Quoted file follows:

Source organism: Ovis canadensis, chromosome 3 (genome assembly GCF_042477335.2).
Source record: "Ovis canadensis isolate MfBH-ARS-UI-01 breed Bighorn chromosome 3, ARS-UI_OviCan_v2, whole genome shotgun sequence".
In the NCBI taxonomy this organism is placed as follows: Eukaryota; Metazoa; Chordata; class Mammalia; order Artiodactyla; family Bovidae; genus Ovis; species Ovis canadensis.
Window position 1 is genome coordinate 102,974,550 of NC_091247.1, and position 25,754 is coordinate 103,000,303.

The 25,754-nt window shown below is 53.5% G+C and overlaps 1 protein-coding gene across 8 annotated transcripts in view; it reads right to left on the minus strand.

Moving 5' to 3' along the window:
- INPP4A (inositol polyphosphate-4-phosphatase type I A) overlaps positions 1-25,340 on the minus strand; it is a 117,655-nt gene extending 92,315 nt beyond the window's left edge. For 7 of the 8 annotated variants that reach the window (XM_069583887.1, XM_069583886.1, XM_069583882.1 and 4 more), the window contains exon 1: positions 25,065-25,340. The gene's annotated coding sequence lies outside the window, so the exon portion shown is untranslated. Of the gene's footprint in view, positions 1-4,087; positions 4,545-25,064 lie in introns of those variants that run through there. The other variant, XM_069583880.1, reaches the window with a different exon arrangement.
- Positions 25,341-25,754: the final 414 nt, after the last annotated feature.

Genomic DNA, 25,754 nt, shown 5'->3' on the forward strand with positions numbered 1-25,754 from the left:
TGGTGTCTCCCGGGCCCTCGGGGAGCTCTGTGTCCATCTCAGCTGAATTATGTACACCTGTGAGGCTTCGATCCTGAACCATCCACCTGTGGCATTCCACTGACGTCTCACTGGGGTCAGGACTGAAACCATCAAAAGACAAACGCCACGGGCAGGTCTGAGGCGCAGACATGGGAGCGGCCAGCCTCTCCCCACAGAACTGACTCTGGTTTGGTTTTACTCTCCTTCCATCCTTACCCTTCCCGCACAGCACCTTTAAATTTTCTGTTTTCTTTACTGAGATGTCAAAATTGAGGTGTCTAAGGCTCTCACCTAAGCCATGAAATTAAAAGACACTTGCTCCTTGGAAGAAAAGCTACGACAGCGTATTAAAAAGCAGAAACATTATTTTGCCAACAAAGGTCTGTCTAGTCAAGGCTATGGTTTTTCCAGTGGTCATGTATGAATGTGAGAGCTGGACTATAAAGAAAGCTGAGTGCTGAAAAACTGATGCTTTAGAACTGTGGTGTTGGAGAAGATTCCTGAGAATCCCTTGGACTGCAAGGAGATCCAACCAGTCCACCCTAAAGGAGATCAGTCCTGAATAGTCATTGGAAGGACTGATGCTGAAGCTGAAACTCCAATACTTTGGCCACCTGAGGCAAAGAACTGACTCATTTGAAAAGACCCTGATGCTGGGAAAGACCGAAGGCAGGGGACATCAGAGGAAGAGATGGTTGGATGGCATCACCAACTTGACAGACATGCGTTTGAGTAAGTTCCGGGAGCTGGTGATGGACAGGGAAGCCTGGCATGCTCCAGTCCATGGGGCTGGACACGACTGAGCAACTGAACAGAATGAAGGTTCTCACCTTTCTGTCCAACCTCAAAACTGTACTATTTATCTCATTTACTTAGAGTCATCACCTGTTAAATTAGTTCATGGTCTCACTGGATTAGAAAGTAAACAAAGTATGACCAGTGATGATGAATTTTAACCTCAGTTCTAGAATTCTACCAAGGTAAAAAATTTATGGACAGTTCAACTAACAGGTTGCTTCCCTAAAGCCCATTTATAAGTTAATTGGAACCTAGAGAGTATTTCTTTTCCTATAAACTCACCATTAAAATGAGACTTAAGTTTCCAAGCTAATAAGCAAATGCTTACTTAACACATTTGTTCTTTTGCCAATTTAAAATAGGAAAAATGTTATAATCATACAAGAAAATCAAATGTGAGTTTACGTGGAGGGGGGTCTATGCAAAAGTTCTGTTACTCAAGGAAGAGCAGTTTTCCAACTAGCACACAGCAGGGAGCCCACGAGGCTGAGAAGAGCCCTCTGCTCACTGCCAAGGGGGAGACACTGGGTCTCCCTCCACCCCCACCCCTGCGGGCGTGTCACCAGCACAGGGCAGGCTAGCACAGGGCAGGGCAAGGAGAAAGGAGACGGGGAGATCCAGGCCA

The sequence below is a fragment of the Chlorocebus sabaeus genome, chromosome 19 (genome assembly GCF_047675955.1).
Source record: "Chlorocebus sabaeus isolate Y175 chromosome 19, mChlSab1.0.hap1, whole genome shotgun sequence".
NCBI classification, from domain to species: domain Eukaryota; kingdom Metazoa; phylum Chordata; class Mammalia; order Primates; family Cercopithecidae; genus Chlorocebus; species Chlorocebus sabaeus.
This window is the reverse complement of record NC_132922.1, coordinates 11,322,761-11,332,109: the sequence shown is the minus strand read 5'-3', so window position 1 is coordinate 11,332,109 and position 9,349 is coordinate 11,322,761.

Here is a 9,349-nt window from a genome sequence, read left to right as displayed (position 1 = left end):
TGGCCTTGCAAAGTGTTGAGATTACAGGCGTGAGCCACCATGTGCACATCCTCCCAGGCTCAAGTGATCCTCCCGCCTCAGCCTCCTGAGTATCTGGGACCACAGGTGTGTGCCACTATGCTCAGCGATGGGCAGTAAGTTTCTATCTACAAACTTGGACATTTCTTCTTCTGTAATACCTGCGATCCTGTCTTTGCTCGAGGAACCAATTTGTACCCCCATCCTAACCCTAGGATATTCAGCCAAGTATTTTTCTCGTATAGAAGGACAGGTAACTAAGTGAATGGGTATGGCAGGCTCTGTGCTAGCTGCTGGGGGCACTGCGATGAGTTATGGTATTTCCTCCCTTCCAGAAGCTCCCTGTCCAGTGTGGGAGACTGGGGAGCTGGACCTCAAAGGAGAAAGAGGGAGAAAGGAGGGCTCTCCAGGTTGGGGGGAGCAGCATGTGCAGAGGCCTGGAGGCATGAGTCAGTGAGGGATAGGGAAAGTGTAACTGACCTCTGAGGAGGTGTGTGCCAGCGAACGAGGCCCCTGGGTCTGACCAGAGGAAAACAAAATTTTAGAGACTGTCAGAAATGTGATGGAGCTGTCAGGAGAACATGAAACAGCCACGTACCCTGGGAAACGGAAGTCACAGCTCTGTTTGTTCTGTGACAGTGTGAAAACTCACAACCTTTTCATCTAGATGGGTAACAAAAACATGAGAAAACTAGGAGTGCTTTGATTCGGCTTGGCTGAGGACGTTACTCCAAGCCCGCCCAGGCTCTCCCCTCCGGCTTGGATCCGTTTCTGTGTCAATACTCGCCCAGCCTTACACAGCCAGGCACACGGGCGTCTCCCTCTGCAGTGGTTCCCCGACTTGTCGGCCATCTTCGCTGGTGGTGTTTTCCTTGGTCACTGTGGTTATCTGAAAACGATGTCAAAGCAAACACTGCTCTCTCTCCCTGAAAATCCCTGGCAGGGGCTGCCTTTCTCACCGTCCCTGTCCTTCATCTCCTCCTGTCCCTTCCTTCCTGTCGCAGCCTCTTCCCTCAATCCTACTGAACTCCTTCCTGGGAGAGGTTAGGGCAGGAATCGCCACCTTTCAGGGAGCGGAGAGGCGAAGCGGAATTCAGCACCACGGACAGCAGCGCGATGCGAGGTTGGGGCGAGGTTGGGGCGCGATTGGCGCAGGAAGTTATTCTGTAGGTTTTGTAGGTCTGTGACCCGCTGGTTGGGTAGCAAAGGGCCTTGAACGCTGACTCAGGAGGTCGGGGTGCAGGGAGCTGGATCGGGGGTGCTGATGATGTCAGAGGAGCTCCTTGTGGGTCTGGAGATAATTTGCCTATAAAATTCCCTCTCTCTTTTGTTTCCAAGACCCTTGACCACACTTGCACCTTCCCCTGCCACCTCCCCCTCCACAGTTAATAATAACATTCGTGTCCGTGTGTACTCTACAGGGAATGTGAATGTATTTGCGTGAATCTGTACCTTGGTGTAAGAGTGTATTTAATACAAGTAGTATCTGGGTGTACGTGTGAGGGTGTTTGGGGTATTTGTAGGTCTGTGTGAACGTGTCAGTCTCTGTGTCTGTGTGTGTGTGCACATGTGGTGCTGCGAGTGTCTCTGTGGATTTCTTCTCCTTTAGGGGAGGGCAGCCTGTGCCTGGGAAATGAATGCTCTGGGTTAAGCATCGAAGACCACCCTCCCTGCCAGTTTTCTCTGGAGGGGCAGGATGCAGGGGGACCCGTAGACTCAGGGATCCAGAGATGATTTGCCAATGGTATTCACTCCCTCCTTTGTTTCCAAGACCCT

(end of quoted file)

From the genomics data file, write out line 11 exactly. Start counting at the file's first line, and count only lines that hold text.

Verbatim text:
The sequence below is a fragment of the Chlorocebus sabaeus genome, chromosome 19 (genome assembly GCF_047675955.1).